For your information, Trade Unions in UK are not politically aligned but protects the the rights of its members, apart from the biggest blue collar trade union which has influence within the Labour party. The Labour party supports the working man, whereas, the only other mainstream party, the Conservatives, have been suppressing worker rights, such as, the ‘zero hour’ contracts brought by the Cameron govt. Trade union role is limited to negotiating better conditions for its members/workers but has not much clout politically & unable to prevent a sell-out or closure of its industry. The militant trade union action of the early 70s which caused the collapse of the indigenous British Motor Industry is long gone, the unions having learnt the lesson.

        • 0
          0

          R-UK
          The British Labour Party was created as the Labour Representation Committee, as a result of an 1899 resolution by the Trade Union Congress. [https://en.wikipedia.org/wiki/Labour_movement]
          *
          Kindly look at “The Labour Party and the trade unions”
          http://www.historyandpolicy.org/trade-union-forum/meeting/the-labour-party-and-the-trade-unions
          *
          The following article has even more information:
          “Trade unionists and the Labour Party in Britain: the bedrock of success”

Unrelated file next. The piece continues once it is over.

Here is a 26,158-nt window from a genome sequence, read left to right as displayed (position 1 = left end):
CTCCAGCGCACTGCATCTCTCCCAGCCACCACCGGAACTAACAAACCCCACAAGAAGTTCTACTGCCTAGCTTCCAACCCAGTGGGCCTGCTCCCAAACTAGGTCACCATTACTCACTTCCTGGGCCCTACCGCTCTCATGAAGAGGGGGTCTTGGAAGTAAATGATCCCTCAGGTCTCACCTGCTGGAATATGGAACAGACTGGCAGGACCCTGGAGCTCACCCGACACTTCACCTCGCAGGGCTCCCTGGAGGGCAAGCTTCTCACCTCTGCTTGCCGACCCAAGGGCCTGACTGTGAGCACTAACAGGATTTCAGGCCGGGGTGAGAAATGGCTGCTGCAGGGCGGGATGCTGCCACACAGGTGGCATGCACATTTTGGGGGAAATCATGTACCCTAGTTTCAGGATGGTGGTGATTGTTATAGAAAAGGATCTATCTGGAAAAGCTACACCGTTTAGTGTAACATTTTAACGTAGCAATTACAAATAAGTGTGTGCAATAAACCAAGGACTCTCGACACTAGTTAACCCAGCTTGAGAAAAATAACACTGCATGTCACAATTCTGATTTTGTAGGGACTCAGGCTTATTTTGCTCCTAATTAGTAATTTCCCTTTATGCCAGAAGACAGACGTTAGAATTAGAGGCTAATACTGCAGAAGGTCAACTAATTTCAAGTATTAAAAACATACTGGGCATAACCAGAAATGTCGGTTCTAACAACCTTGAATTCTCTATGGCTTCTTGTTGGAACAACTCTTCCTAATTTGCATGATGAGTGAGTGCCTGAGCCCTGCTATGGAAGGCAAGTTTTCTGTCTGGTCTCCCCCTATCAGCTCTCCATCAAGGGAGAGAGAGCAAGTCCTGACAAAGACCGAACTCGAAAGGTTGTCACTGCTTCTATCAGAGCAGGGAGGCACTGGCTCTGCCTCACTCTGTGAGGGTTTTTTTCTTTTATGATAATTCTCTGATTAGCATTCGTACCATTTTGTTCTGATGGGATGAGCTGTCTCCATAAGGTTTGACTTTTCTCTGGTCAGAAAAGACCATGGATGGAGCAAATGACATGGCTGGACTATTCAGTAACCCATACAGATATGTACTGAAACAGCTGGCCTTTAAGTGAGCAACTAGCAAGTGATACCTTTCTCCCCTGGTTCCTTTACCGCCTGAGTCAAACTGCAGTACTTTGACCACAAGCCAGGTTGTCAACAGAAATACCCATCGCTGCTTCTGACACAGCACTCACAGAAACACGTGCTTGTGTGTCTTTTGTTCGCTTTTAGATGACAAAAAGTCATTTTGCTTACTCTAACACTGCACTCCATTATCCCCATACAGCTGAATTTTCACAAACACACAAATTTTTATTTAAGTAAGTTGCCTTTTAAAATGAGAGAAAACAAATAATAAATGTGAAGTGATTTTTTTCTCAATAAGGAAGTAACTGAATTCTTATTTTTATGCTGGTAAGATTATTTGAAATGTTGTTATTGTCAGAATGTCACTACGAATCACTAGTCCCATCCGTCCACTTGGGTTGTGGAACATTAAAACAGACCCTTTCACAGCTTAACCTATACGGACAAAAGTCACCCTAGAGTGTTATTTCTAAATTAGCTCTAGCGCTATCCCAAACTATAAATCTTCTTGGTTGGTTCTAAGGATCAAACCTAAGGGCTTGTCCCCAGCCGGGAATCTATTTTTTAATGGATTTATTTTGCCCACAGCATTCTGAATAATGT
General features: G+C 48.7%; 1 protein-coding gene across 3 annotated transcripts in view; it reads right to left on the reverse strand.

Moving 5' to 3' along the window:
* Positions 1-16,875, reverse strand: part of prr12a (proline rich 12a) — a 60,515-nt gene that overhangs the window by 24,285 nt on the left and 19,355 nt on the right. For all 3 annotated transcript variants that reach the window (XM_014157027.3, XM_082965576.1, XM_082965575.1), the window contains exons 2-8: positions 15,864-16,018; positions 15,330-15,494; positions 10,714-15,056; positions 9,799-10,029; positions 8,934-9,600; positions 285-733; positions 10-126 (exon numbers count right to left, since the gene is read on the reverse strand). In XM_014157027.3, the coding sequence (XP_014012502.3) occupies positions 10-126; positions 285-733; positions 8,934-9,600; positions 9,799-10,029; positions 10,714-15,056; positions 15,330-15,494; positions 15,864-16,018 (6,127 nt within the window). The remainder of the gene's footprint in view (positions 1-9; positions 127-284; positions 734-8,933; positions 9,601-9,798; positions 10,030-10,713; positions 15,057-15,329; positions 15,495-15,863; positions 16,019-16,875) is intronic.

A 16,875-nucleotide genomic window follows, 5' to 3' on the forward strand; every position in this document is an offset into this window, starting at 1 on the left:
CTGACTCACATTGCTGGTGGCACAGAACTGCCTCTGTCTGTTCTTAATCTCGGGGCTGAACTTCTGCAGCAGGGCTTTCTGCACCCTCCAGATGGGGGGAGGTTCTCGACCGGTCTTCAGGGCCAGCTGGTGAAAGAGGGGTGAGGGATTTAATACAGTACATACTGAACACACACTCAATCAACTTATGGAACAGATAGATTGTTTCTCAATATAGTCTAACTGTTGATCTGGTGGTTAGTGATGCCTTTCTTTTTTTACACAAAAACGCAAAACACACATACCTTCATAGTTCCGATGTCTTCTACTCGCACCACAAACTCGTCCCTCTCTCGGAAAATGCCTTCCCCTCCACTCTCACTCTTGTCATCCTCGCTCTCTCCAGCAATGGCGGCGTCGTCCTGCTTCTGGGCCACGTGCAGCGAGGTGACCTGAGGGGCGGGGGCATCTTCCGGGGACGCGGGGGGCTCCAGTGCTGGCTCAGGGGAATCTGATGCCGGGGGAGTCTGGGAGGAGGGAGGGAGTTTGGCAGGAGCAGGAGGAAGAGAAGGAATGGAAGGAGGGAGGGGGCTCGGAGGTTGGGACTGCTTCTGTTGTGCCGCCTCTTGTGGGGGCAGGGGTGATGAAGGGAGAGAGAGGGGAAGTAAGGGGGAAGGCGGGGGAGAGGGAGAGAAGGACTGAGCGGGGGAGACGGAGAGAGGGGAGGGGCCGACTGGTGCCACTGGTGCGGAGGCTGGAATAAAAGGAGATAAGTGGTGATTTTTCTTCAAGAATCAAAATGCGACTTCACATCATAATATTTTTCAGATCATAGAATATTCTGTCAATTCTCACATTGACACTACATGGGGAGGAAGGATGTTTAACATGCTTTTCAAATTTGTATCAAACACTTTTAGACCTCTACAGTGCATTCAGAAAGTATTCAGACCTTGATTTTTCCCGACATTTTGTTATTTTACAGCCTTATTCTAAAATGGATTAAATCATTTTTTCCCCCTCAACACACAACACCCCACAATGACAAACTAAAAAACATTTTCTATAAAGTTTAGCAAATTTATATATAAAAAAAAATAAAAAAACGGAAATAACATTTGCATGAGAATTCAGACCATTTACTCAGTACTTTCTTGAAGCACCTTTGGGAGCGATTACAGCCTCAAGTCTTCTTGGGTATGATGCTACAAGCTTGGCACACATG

(Les syndicalistes et le parti travailliste en Grande-Bretagne : le socle du succès)
          Chris Wrigley”
          [https://journals.openedition.org/rfcb/1138]
          *
          I well remember the role played by trade unions in the election of the lerader of the Labour Party.

  • 0
    0

    Mr. Ravi Perera: You say: ” Heathrow the main airport in Great Britain is privately owned, a major shareholder being the Qutar Government, an Arab country”. NO, not correct. Heathrow airport is “RUN” by a “Consortium” – Heathrow Airport Holdings Ltd. Co. owned by FGP Topco Ltd. The “Consortium” shares are distributed in the following:- Infrastructure Specialist Ferrovial S.A (25%), Qatar Investment Authority (20%), Caisse de depot et placement du Quebec (C.D.P.Q) (12.62%), G.I.C. (11.20%), Alinda Capital Partners of U.S.(11.8%), China Investment Corporation (10.00%) and Universities Superannuation Scheme (USS) (10%). This “Consortium” is “SUBJECT” to Financial Regulations by Civil Aviation Authority (CAA) and Competition and Market Authority (CMA). In the matters of SAFETY and SECURITY, is regulated by the Government and CAA.